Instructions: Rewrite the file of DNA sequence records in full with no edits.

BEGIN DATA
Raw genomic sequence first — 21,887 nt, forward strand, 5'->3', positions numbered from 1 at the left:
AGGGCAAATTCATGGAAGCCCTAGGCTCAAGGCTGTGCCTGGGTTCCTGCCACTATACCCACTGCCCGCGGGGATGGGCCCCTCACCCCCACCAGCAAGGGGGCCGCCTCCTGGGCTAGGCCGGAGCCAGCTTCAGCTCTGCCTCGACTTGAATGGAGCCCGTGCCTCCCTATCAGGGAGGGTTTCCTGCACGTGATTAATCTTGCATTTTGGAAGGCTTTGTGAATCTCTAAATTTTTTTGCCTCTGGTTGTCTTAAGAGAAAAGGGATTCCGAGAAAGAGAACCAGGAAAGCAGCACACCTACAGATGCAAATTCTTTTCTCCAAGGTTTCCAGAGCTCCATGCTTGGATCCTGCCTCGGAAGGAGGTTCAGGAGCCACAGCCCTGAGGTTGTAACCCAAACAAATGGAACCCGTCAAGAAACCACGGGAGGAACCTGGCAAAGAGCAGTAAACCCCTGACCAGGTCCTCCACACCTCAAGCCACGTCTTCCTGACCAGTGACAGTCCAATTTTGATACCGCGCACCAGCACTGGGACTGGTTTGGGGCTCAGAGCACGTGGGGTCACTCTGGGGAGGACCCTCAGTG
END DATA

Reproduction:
Raw genomic sequence first — 21,887 nt, forward strand, 5'->3', positions numbered from 1 at the left:
AGGGCAAATTCATGGAAGCCCTAGGCTCAAGGCTGTGCCTGGGTTCCTGCCACTATACCCACTGCCCGCGGGGATGGGCCCCTCACCCCCACCAGCAAGGGGGCCGCCTCCTGGGCTAGGCCGGAGCCAGCTTCAGCTCTGCCTCGACTTGAATGGAGCCCGTGCCTCCCTATCAGGGAGGGTTTCCTGCACGTGATTAATCTTGCATTTTGGAAGGCTTTGTGAATCTCTAAATTTTTTTGCCTCTGGTTGTCTTAAGAGAAAAGGGATTCCGAGAAAGAGAACCAGGAAAGCAGCACACCTACAGATGCAAATTCTTTTCTCCAAGGTTTCCAGAGCTCCATGCTTGGATCCTGCCTCGGAAGGAGGTTCAGGAGCCACAGCCCTGAGGTTGTAACCCAAACAAATGGAACCCGTCAAGAAACCACGGGAGGAACCTGGCAAAGAGCAGTAAACCCCTGACCAGGTCCTCCACACCTCAAGCCACGTCTTCCTGACCAGTGACAGTCCAATTTTGATACCGCGCACCAGCACTGGGACTGGTTTGGGGCTCAGAGCACGTGGGGTCACTCTGGGGAGGACCCTCAGTG